Consistent relationships among nitrate-N, dissolved oxygen, and ammonium-N with well depth suggest that nitrate reduction and/or denitrifcation occurs with depth in groundwater systems in Iowa. It is not clear from these data if the deeper groundwater system has the capacity to denitrify the nitrate loads currently being delivered to the system, however.
The effects of sinkholes or agricultural drainage wells are not significant in a state-wide context. Sinkholes were identified in the vicinity of only 2.1% of sites and only 0.6% of sites were near agricultural drainage wells (ADW). No sites reporting ADWs had any pesticide detections or nitrate-N >10 mg/L. Non-farm, suburban housing tracts exhibited the most significant association between landuse and water quality; proportionately, these areas show substantially fewer wells with >10 mg/L nitrate-N and total coliform bacteria. Wells <50 feet from septic systems, showed less nitrate and significantly fewer positives for total and fecal coliform bacteria.
Point source problems affect only a small proportion of wells state-wide. Wells located in feedlots showed significantly higher concentrations of nitrate, but not bacteria problems. Such sites comprise only about 3% of wells state-wide, and account for only about 1% of the wells with >10 mg/L, nitrate-N. Sites where herbicides were mixed within 15 feet of the well showed greater pesticide detections, but again the proportion of wells is low, about 3%, state-wide. Wells located within 15 feet of chemical storage and handling areas are uncommon, occurring at <0.6% of rural sites, and none of these wells contained pesticides or nitrate-N >10 mg/L.
About 5.5% of private water wells in Iowa have experienced a spill or back-siphoning accident with pesticides or fertilizers. These sites exhibit a greater proportion of pesticide detections and high nitrate concentrations than average, as expected, but at the majority of sites the pesticides detected were not those involved in the accident. The sites exceeding HALs for pesticides occurred throughout the state. The sites were dominated by shallow wells; one deep well was involved, and this was a point source case which could affect any depth of well. Two of the sites, 25%, are clearly "point source" cases, a spill and back-siphoning accident (alachlor and trifluralin); the majority, 62.5%, are probably nonpoint sources related to pesticide occurrences in shallow groundwater (alachlor and atrazine); 1 case, 12.5%, equivocal (atrazine).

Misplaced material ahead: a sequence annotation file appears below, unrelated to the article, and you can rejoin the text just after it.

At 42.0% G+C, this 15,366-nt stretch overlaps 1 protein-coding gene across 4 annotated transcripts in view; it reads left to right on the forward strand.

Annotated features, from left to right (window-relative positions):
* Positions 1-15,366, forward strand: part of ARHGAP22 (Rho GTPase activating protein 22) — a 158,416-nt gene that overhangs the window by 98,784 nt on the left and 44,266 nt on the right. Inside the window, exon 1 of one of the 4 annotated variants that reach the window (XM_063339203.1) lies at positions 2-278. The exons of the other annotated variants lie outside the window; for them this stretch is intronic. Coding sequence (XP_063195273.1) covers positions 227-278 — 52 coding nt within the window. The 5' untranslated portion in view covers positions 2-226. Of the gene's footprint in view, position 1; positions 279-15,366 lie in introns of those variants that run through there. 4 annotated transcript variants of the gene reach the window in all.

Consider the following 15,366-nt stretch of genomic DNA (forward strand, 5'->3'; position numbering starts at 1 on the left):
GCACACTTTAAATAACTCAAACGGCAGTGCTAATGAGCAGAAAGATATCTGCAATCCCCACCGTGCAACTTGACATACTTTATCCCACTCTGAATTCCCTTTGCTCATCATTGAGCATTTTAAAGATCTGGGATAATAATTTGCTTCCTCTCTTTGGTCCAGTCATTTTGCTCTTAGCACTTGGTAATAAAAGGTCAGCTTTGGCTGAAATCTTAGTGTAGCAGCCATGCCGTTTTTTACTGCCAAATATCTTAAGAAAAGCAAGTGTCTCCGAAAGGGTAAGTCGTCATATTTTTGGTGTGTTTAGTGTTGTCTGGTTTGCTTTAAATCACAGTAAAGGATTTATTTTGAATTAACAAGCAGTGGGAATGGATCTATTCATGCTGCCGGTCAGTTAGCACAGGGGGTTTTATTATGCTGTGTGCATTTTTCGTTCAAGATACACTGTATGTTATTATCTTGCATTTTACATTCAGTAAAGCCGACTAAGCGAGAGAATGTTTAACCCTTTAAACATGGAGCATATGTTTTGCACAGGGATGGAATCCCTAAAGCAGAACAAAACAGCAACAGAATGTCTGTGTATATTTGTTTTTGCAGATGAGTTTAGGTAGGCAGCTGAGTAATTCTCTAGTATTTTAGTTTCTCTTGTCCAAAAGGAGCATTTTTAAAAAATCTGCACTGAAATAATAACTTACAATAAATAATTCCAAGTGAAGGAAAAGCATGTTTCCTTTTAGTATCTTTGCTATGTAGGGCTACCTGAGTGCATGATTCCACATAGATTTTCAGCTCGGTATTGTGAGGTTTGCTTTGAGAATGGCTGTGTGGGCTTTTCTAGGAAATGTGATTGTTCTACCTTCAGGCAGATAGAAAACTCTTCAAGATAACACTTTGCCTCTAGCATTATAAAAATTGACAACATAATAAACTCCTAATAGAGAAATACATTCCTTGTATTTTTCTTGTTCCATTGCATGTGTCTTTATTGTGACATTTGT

Well depth is a major variable related to well-water quality, affecting the potential for surficial contaminants to enter a well. The degree of contamination is far greater in shallow wells and significant contamination occurs in wells up to approxiamtely 100 feet deep. Wells <100 feet deep comprise 50% of wells state-wide and account for 70% of total coliform positives, 80% of fecal coliform positives, 64% of pesticide detections and total atrazine detections, and 89% of wells with nitrate-N>10 mg/L. In NE Iowa the depth of contamination is greater because of the deeper groundwater circulation. The greatest proportions of contaminated wells occur in the SC, SW, and NW regions, paralleling regional dependance on shallow wells. In these regions nearly 75% of wells are <100 feet deep (dominantly seepage wells) because alternative water sources are limited.
Certain factors of well construction or placement may afford easy entry of shallow, contaminated groundwater. But these factors are not causes of contamination; if the contaminants were not in the environment they would not get into the soil water and groundwater, or the well. Remediations of well construction or replacing current wells with deeper wells would undoubtedly reduce nitrate and pesticide contamination in many locations, but this would not address the cause of the contamination. The sources of contamination must be addressed because these shallow groundwaters will be the recharge for deeper groundwater with time. Sanitary and structural improvements of private water systems are also needed.
Extrapolating from temporal samples provides an upper limit estimate of wells with likely detections, at sometime over the course of a year: 1. wells >10 mg/L nitrate-N approximately 21%; 2. wells with any pesticide detections approximately 30%; 3. wells with atrazine detections approximately 15%. The systematically selected 10% repeat sites provide a consistent representation of the state-wide data, including representative detections of pesticides down to a 1% occurrence interval. These wells can provide a subset for monitoring trends over time.